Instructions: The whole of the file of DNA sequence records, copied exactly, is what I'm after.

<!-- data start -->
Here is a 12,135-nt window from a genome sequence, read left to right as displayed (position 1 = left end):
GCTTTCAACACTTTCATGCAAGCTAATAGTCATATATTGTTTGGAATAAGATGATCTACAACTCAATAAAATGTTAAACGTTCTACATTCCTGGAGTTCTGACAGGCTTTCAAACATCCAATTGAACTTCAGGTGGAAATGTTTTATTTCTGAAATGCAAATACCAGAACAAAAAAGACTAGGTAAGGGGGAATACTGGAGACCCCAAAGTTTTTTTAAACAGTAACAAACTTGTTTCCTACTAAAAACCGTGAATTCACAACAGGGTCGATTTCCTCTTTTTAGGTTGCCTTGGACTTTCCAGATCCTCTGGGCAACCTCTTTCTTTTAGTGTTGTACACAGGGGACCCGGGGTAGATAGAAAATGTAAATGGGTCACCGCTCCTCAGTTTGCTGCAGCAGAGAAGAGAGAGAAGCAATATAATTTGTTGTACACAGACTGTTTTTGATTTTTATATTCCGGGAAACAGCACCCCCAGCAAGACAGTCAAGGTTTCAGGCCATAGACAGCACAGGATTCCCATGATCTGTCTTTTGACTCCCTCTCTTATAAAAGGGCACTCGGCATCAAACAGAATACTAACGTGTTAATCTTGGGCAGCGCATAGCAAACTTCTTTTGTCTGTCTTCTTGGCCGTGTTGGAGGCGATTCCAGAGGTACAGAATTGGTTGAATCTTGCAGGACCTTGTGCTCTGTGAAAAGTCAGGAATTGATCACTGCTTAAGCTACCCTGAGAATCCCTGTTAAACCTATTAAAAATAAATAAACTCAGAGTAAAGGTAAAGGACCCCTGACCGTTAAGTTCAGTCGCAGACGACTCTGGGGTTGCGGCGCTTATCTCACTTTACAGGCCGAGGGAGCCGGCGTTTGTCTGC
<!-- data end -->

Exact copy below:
Here is a 12,135-nt window from a genome sequence, read left to right as displayed (position 1 = left end):
GCTTTCAACACTTTCATGCAAGCTAATAGTCATATATTGTTTGGAATAAGATGATCTACAACTCAATAAAATGTTAAACGTTCTACATTCCTGGAGTTCTGACAGGCTTTCAAACATCCAATTGAACTTCAGGTGGAAATGTTTTATTTCTGAAATGCAAATACCAGAACAAAAAAGACTAGGTAAGGGGGAATACTGGAGACCCCAAAGTTTTTTTAAACAGTAACAAACTTGTTTCCTACTAAAAACCGTGAATTCACAACAGGGTCGATTTCCTCTTTTTAGGTTGCCTTGGACTTTCCAGATCCTCTGGGCAACCTCTTTCTTTTAGTGTTGTACACAGGGGACCCGGGGTAGATAGAAAATGTAAATGGGTCACCGCTCCTCAGTTTGCTGCAGCAGAGAAGAGAGAGAAGCAATATAATTTGTTGTACACAGACTGTTTTTGATTTTTATATTCCGGGAAACAGCACCCCCAGCAAGACAGTCAAGGTTTCAGGCCATAGACAGCACAGGATTCCCATGATCTGTCTTTTGACTCCCTCTCTTATAAAAGGGCACTCGGCATCAAACAGAATACTAACGTGTTAATCTTGGGCAGCGCATAGCAAACTTCTTTTGTCTGTCTTCTTGGCCGTGTTGGAGGCGATTCCAGAGGTACAGAATTGGTTGAATCTTGCAGGACCTTGTGCTCTGTGAAAAGTCAGGAATTGATCACTGCTTAAGCTACCCTGAGAATCCCTGTTAAACCTATTAAAAATAAATAAACTCAGAGTAAAGGTAAAGGACCCCTGACCGTTAAGTTCAGTCGCAGACGACTCTGGGGTTGCGGCGCTTATCTCACTTTACAGGCCGAGGGAGCCGGCGTTTGTCTGC